Increasing power among Nordic youth

Youth are gaining more and more power in the Nordic countries. Thorough the 21st century, young age records have been set in all Nordic countries’ parliaments. In Norway, the average parliamentary representative is now 45 years old and thus also the youngest in the Nordics. August 12 is the International Youth Day.

Unfortunately, it is still the case that young people are very underrepresented in the world when it comes to power and decision-taking. Half of the world’s population is now under 30 years old, and already in 2030 it is estimated that 57% of the world’s population will be under 30. Yet only 2.6% of the world’s parliamentarians are under the age of 30. This despite the fact that 69% of us want younger people in positions of power than what we have today. The youth generation is our future.

Heading towards the right direction in the Nordics

Sanna Marin & SG António Guterres
Finnish Prime Minister Sanna Marin and UN Secretary-General António Guterres. Photo: UN Photo / Mark Garten

Fortunately, things are moving in the right direction – at least in the Nordic countries. When Sanna Marin was elected Prime Minister of Finland in 2019 as a 34-year-old, she was the youngest Prime Minister in the world until Austria’s Sebastian Kurz surpassed this record when he was elected in 2020.

Emilie Enger Mehl
Norway’s current Minister of Justice & Public Security, Emilie Enger Mehl, is the youngest to ever be elected. Photo: Stortinget

Also Norway has seen a trend with younger people in ministerial positions. In October 2021, Norway elected the youngest ever Minister of Justice & Public Security, Emilie Enger Mehl. She was at the time only 28 years old.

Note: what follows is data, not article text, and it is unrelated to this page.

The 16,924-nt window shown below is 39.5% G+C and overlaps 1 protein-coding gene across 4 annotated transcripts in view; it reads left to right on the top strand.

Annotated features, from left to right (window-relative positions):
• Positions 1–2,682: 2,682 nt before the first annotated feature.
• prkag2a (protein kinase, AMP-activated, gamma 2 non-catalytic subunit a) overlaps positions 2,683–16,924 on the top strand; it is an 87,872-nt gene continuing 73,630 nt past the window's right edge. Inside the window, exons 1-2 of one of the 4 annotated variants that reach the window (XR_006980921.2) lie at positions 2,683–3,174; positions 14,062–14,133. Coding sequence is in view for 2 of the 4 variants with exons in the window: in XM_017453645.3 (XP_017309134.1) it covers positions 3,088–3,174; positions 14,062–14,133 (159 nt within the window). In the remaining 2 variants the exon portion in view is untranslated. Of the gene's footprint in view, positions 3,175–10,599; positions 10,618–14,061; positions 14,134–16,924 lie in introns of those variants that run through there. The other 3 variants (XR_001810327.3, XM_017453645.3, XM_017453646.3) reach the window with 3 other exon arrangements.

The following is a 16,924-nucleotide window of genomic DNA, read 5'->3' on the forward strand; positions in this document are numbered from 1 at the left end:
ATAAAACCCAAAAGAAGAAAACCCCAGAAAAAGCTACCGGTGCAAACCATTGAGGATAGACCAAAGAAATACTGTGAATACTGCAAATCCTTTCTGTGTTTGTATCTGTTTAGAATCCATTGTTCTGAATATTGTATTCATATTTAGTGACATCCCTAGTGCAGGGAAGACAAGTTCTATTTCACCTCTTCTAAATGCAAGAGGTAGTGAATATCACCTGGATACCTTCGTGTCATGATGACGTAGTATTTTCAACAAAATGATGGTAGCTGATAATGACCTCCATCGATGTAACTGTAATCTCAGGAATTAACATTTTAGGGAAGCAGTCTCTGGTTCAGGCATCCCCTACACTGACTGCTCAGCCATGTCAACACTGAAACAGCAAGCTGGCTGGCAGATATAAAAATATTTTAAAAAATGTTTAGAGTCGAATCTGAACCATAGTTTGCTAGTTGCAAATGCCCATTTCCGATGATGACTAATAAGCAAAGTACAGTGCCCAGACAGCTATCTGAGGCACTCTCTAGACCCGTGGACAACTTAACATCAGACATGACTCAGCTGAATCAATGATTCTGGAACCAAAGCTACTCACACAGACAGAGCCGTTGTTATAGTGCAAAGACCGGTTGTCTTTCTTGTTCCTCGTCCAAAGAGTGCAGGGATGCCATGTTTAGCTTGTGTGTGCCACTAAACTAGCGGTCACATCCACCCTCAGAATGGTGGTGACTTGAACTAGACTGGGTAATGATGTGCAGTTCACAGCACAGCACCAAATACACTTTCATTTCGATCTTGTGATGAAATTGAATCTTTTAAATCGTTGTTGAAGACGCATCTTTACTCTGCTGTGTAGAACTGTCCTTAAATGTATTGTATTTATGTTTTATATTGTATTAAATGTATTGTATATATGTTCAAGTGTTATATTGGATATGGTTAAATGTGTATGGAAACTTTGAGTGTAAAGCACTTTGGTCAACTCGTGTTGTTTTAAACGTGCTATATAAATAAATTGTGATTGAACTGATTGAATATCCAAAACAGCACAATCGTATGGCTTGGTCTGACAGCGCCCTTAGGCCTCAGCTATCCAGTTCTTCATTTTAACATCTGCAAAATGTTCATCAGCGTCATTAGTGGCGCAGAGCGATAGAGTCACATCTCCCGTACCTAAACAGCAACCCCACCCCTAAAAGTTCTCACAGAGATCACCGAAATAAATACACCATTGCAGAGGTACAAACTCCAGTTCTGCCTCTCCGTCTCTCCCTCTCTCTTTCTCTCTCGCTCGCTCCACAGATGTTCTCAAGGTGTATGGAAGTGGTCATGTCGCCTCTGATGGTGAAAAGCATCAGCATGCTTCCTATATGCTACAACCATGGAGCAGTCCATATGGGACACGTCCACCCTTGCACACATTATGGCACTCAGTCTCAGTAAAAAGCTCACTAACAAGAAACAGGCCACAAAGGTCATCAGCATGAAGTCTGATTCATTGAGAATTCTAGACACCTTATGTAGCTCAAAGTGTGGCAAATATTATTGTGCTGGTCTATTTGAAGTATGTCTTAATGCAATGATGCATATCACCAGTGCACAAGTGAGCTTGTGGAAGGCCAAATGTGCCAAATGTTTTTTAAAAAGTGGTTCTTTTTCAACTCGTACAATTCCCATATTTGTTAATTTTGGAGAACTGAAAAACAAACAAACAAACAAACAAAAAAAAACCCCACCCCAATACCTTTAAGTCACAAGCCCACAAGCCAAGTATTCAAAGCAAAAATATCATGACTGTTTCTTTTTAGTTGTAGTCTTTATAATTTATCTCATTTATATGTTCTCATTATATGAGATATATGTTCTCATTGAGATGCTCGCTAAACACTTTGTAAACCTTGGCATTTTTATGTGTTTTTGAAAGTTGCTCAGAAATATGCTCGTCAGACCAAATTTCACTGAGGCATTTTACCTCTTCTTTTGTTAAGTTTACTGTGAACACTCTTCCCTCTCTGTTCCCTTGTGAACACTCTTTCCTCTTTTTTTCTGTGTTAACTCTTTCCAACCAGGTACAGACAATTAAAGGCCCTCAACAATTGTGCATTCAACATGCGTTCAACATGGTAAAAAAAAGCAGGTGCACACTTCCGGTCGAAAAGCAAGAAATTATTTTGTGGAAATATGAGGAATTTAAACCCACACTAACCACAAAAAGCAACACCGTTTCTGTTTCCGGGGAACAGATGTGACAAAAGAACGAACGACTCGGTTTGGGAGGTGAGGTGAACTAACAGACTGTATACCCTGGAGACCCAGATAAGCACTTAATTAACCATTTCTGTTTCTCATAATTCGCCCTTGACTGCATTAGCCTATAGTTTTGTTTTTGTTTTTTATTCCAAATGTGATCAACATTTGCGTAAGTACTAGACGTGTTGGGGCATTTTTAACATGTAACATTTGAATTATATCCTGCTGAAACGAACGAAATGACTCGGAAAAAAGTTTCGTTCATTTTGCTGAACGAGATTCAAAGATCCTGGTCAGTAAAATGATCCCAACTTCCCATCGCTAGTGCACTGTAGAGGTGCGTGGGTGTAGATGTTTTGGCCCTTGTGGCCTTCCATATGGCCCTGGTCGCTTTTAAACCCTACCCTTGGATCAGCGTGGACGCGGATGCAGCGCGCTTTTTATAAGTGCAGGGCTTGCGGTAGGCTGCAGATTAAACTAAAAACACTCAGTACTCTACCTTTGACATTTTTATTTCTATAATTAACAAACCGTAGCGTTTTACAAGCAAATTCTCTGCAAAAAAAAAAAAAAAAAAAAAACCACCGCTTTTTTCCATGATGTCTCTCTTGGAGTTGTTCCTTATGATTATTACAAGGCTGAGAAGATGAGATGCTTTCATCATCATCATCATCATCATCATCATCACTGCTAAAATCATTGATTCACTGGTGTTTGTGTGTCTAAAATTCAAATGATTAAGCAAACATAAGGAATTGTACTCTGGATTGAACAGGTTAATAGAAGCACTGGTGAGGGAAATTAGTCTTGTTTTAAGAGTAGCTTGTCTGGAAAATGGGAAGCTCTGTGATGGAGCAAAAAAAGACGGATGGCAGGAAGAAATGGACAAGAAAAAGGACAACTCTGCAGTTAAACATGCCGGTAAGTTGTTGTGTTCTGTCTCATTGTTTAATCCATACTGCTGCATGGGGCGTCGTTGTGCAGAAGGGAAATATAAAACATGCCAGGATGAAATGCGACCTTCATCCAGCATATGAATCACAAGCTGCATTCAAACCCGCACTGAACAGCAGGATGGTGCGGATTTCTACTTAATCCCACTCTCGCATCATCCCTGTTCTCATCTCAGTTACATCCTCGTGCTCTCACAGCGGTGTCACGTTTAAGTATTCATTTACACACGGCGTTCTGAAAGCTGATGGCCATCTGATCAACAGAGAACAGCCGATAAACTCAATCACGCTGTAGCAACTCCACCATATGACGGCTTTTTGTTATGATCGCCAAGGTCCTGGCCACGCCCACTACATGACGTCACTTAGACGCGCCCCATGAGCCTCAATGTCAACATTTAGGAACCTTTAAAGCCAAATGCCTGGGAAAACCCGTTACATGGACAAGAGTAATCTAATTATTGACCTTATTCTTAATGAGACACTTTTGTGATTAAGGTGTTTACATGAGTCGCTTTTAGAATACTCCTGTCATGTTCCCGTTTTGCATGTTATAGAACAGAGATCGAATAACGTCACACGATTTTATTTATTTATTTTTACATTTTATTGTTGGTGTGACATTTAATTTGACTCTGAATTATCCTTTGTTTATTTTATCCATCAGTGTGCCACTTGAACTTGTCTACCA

The record for the youngest parliament member in Norway was in 2009 when Mette Hanekamhaug, who was then 22 years old, was elected to become a representative in the Norwegian parliament, the Storting. In Sweden they hold the record for the world’s youngest parliamentarian, which was set by the then 18-year-old Anton Abele in 2010. In Denmark, the then 19-year-old Karina Sørensen, who was elected in 2001, holds the record, while in Iceland it is the then 21-year-old Jóhanna María Sigmundsdóttir, who was elected in 2013, who still holds the record.

Encourages the inclusion of youth

Youth Day
To achieve the UN’s sustainability goals, the world must utilize the full potential of all generations. Photo: UNFPA Tajikistan

Among the goals of the UN is to have a society where all social groups participate, and it is concerning that such a large group has had so little influence on global politics. Already in 1965, the UN General Assembly adopted a declaration to promote youth participation in peace and democracy. The Secretary-General has repeatedly pointed out the importance of including young people in decision-making, especially when it comes to decisions that will affect the climate, as it is the younger generations who will face the biggest consequences of the choices that are made today.

In 1985, the UN marked the first International Year of Youth, and since 1999 the International Youth Day has been celebrated annually.

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